I’m out. I’m a bisexual woman, and I have been my whole life. Obviously.
Over the last six years, I’ve gone through the process most people in the LGBTQIA+ community go through. Coming out isn’t just a moment.
You come out to yourself first, which took me about 20 years despite all the signs from my pubescent years, like being equally attracted to Spinner from Degrassi as I was to Manny.
Then you start talking about sexuality with some friends, testing the waters of what it’d be like to be out and proud. “Everyone’s a little gay,” I would say.
Eventually, you meet someone new, and you say it confidently and casually: “Yeah, I’m bi.” They’ll never know it’s the first time you’ve said that out loud, even though your face is bright red.
For me, the years following were when I really started to embrace my identity. I made more LGBTQIA+ friends than I ever had, I stopped pretending to be straight, and I had important conversations with my partner about my sexuality.
Last year, I finally came out to my parents. With my dad, it essentially slipped out. I complimented some woman celebrity and my dad said, “Are you into girls?” and I said, “Sometimes.” He accepted it, and that was that.
With my mom, it was an emotional outburst, and I got the cathartic queer sob that everyone deserves. She asked questions, and I answered them. I told her about all the girls I secretly liked in high school, and how being bisexual is really hard when you have no examples of what it looks like.
I grew up in the time when Megan Fox was eviscerated for being a bi woman (and for being hot, let’s face it — we hated her because she’s hotter than all of us, forever). The general consensus was that bi girls are just closeted lesbians or hypersexual teenagers, and that bi men don’t exist.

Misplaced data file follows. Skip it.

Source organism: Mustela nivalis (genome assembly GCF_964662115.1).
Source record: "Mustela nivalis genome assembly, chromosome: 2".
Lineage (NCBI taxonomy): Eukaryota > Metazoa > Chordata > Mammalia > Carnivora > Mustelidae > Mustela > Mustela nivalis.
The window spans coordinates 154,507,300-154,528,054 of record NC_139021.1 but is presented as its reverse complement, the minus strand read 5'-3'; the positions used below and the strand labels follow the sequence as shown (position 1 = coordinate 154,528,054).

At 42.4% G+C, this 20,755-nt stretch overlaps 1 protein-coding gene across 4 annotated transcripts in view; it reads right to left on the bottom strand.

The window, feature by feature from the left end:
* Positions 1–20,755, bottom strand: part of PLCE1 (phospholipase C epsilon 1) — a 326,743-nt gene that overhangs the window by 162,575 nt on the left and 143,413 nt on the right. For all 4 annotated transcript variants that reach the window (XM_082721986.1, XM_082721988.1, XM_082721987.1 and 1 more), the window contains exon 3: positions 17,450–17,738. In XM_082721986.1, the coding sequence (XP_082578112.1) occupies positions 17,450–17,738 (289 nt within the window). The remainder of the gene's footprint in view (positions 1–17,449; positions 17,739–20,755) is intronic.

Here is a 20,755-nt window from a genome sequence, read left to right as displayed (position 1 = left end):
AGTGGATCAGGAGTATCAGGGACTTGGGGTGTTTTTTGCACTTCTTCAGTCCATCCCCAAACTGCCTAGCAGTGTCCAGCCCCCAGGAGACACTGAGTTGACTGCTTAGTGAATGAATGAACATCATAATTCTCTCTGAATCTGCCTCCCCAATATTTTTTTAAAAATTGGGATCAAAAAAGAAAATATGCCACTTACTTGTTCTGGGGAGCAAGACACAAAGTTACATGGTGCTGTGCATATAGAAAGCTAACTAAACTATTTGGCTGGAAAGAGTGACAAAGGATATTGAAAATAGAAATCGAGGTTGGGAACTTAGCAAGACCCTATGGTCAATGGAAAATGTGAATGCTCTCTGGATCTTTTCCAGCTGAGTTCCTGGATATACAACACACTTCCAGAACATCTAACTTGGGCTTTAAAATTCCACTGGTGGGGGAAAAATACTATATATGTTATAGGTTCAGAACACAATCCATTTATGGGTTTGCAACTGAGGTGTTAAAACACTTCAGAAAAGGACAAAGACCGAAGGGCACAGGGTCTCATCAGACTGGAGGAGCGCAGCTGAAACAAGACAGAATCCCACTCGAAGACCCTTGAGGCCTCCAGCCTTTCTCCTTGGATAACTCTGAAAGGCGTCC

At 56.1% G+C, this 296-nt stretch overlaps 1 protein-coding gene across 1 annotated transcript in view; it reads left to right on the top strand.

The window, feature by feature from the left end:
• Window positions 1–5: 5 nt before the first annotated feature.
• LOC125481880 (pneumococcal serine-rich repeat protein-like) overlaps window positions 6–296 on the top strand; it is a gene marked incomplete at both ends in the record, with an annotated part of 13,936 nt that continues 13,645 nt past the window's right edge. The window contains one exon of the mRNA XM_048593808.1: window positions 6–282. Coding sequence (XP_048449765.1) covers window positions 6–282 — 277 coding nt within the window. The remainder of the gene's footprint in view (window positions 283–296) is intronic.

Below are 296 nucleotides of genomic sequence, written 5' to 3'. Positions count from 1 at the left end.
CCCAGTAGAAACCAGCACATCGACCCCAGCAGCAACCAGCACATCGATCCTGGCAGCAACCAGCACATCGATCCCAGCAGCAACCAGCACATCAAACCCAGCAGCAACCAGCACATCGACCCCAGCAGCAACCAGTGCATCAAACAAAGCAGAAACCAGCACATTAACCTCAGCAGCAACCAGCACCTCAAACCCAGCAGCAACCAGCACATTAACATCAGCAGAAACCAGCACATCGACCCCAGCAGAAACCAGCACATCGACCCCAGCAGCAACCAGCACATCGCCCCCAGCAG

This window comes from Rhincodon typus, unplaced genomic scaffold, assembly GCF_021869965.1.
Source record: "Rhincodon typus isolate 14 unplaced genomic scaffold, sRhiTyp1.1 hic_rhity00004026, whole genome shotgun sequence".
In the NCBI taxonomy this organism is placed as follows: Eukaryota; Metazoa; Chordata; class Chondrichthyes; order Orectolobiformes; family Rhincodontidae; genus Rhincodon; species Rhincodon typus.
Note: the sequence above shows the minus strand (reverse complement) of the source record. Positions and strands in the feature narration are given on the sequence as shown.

When I told my high school boyfriend that I thought I might be bi at 16, he was furious. He told me I was promiscuous, and that I had lied to him for our whole relationship.
So you can imagine why I’m conflicted when, each June, the rainbows pop up all over town. Straight people seem to have no problem celebrating all month, but for me and my bisexual friends, it’s an extremely isolating time where we’re reminded how much we don’t fit.
I’ve mostly dated men throughout my life. I’ve had flings with friends and hooked up with women, but my serious relationships — including the one I’m in now and have been in for six years — have been with cis men.
Most of the bi community, especially women with similar dating histories to mine, struggle with the feeling of not being gay enough. Why should I perform my sexuality to commemorate Stonewall when I’ve never faced discrimination? How can I feel entitled to Pride when I’ve never been called a slur or accused of ruining the sanctity of marriage?
Moreover, where do I and my straight boyfriend fit at Pride?
Despite embracing my sexuality in most facets of my life by this point, every Pride, I still choose invisibility. It’s like I’m waiting for an invitation from someone gayer than me, or at least someone who’s experienced more gay suffering than I have.
But this year, I’m done waiting. And the reason is because I see closeted young me everywhere.